Men with intermediate risk prostate cancer have widely variable outcomes. Some suggest that active surveillance or less invasive therapies (brachytherapy or focal therapy) may be appropriate for some men with Gleason score 3 + 4 = 7 disease. Molecular markers may help further distinguish prostate cancers with aggressive behavior. We tested whether loss of the PTEN (phosphatase and tensin homolog) tumor suppressor in 3 + 4 = 7 tumor biopsies is associated with adverse pathology at prostatectomy.Materials and Methods:
We queried prostate needle biopsies from 2000 to 2014 with a maximum Gleason score of 3 + 4 = 7 followed by prostatectomy. A total of 260 cases had PTEN status evaluable by clinical grade immunohistochemistry. Biopsy PTEN status was correlated with preoperative and postoperative clinicopathological parameters.Results:
PTEN loss was detected in 27% of 3 + 4 = 7 biopsies. Loss of PTEN was less common in tumors of African American men compared to European American men (9% vs 31%, p = 0.002). At prostatectomy, tumors with PTEN loss were more likely to show nonorgan confined disease compared to those with PTEN intact (52% vs 27%, p <0.001). In logistic regression models including age, race, prostate specific antigen, clinical stage and biopsy tumor involvement, PTEN loss at biopsy remained significantly associated with an increased risk of nonorgan confined disease (HR 2.46, 95% CI 1.34–4.49, p = 0.004). On ROC analysis, the AUC for models including prostate specific antigen and clinical stage was increased from 0.61 to 0.67 upon inclusion of PTEN status.Conclusions:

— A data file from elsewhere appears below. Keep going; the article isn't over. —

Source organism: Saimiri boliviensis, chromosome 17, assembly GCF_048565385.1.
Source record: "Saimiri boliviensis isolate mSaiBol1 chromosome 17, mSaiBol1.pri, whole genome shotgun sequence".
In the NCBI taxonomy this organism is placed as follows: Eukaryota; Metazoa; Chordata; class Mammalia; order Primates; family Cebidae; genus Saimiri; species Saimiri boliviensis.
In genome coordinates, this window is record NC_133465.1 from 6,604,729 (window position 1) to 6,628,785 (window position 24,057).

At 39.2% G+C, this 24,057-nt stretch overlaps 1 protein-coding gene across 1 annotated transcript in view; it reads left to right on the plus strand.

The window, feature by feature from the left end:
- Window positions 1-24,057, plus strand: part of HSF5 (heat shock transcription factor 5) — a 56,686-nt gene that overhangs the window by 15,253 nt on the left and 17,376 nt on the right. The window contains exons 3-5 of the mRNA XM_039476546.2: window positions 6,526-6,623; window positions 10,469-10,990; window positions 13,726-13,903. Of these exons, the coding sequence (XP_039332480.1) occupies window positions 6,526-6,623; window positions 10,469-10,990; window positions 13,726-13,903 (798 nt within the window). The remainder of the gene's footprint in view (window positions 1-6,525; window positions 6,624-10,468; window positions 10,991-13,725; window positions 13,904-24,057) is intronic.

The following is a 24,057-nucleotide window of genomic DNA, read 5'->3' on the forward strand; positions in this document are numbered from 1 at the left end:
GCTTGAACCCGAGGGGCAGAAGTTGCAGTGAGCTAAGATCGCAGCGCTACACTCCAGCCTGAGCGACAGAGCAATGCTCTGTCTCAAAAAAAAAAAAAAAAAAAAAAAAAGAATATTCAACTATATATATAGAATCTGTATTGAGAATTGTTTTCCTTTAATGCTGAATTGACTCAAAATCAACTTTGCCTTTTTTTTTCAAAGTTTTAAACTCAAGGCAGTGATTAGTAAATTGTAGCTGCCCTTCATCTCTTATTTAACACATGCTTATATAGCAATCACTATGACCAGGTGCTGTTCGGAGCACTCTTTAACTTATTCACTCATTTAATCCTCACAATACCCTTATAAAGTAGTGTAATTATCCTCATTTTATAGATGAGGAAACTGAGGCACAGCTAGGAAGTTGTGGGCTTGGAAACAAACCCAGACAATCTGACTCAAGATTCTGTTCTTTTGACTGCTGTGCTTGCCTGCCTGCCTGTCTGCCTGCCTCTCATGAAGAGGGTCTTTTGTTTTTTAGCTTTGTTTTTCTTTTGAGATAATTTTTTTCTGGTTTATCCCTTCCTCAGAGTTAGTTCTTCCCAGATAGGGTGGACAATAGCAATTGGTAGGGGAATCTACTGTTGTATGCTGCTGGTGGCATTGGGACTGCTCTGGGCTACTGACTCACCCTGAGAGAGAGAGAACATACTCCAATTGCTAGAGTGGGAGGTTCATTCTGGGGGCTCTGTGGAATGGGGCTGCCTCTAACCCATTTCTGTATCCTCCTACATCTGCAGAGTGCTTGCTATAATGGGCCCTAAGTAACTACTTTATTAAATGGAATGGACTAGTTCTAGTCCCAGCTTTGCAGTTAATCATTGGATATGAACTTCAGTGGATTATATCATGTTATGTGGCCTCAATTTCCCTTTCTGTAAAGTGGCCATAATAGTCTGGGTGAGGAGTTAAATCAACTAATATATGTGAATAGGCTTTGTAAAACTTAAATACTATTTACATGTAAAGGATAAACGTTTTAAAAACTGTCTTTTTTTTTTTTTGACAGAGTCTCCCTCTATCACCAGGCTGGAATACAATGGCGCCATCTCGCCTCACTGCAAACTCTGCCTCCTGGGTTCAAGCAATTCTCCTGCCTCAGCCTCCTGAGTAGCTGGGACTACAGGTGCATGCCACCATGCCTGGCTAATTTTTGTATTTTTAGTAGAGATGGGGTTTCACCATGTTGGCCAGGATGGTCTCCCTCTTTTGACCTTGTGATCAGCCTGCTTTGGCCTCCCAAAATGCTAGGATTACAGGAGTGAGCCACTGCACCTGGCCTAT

PTEN loss in a Gleason score 3 + 4 = 7 biopsy is independently associated with an increased risk of nonorgan confined disease at prostatectomy. It adds to the preoperative parameters commonly used to predict pathological stage.